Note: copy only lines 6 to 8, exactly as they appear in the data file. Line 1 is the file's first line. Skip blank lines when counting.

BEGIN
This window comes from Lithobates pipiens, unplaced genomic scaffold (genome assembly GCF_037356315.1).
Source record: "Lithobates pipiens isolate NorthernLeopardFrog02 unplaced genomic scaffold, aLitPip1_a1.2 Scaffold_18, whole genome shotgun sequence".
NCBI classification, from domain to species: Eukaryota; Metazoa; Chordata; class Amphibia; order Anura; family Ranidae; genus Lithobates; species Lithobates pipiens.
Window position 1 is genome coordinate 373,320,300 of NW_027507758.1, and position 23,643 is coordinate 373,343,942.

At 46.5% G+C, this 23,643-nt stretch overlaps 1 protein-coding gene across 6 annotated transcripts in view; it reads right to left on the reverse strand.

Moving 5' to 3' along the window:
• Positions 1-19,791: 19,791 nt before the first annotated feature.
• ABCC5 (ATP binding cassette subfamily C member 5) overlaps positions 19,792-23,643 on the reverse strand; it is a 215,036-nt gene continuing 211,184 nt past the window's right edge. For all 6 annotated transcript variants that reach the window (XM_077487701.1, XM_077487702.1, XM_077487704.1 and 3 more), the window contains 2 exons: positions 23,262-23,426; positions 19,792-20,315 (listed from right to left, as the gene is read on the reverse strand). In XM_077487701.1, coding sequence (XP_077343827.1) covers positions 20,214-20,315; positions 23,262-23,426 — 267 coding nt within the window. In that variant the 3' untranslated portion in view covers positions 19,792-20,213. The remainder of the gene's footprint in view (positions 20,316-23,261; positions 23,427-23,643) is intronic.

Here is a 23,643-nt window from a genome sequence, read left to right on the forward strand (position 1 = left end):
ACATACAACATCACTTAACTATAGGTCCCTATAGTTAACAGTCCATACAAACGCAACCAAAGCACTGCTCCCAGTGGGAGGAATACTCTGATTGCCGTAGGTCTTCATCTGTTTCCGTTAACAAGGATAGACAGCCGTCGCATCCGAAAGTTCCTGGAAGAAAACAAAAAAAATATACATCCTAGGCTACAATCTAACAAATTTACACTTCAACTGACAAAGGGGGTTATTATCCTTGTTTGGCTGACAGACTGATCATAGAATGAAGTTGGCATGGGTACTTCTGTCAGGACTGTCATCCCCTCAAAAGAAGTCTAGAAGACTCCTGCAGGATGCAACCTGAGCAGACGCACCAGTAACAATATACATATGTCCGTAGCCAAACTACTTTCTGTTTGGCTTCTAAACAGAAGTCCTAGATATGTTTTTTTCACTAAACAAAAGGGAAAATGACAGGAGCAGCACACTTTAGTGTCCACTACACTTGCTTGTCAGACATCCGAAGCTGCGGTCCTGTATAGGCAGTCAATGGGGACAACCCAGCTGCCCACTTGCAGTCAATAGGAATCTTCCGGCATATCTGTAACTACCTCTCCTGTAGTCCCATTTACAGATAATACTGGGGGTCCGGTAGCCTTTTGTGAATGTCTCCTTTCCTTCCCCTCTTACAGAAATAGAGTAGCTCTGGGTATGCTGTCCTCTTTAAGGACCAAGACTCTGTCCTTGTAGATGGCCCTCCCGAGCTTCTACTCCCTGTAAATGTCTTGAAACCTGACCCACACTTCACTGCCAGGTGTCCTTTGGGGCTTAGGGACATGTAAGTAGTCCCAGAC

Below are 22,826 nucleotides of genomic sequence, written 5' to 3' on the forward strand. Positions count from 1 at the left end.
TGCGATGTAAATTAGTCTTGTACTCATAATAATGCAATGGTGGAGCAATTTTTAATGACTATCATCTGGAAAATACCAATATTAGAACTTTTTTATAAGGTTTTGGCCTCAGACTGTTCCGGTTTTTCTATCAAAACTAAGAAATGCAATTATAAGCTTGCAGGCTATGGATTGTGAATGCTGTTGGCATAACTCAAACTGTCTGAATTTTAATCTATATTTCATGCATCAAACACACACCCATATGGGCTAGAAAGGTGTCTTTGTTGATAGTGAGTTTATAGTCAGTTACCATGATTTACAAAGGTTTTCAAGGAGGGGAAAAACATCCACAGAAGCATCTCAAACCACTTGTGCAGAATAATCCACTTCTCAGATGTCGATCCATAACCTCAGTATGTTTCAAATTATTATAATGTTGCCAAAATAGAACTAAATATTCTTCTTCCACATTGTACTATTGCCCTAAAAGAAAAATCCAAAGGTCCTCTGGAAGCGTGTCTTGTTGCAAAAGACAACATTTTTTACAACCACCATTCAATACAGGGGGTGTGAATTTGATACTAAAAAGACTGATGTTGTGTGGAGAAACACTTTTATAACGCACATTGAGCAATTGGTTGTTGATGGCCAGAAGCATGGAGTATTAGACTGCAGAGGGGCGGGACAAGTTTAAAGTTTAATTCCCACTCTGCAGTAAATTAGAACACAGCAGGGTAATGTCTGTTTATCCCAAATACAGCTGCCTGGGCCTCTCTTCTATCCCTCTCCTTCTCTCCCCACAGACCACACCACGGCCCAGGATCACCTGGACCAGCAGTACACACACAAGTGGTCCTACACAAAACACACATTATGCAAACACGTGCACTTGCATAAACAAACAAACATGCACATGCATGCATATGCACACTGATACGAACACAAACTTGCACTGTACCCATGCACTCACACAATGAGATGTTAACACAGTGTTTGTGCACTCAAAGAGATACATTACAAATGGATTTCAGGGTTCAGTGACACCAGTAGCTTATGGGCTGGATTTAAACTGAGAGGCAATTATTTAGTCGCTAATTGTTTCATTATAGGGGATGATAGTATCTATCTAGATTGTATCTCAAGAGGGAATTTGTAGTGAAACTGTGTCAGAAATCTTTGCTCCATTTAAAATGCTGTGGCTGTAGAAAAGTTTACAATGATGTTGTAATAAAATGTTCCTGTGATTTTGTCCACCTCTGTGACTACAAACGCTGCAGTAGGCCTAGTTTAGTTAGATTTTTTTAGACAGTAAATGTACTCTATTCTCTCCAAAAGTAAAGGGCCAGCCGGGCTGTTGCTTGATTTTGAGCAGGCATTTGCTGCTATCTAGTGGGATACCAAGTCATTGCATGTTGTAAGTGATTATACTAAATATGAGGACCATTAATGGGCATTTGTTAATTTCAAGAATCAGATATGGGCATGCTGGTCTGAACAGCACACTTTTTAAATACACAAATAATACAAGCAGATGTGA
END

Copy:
Moving 5' to 3' along the window:
• Positions 1-19,791: 19,791 nt before the first annotated feature.
• ABCC5 (ATP binding cassette subfamily C member 5) overlaps positions 19,792-23,643 on the reverse strand; it is a 215,036-nt gene continuing 211,184 nt past the window's right edge. For all 6 annotated transcript variants that reach the window (XM_077487701.1, XM_077487702.1, XM_077487704.1 and 3 more), the window contains 2 exons: positions 23,262-23,426; positions 19,792-20,315 (listed from right to left, as the gene is read on the reverse strand). In XM_077487701.1, coding sequence (XP_077343827.1) covers positions 20,214-20,315; positions 23,262-23,426 — 267 coding nt within the window. In that variant the 3' untranslated portion in view covers positions 19,792-20,213. The remainder of the gene's footprint in view (positions 20,316-23,261; positions 23,427-23,643) is intronic.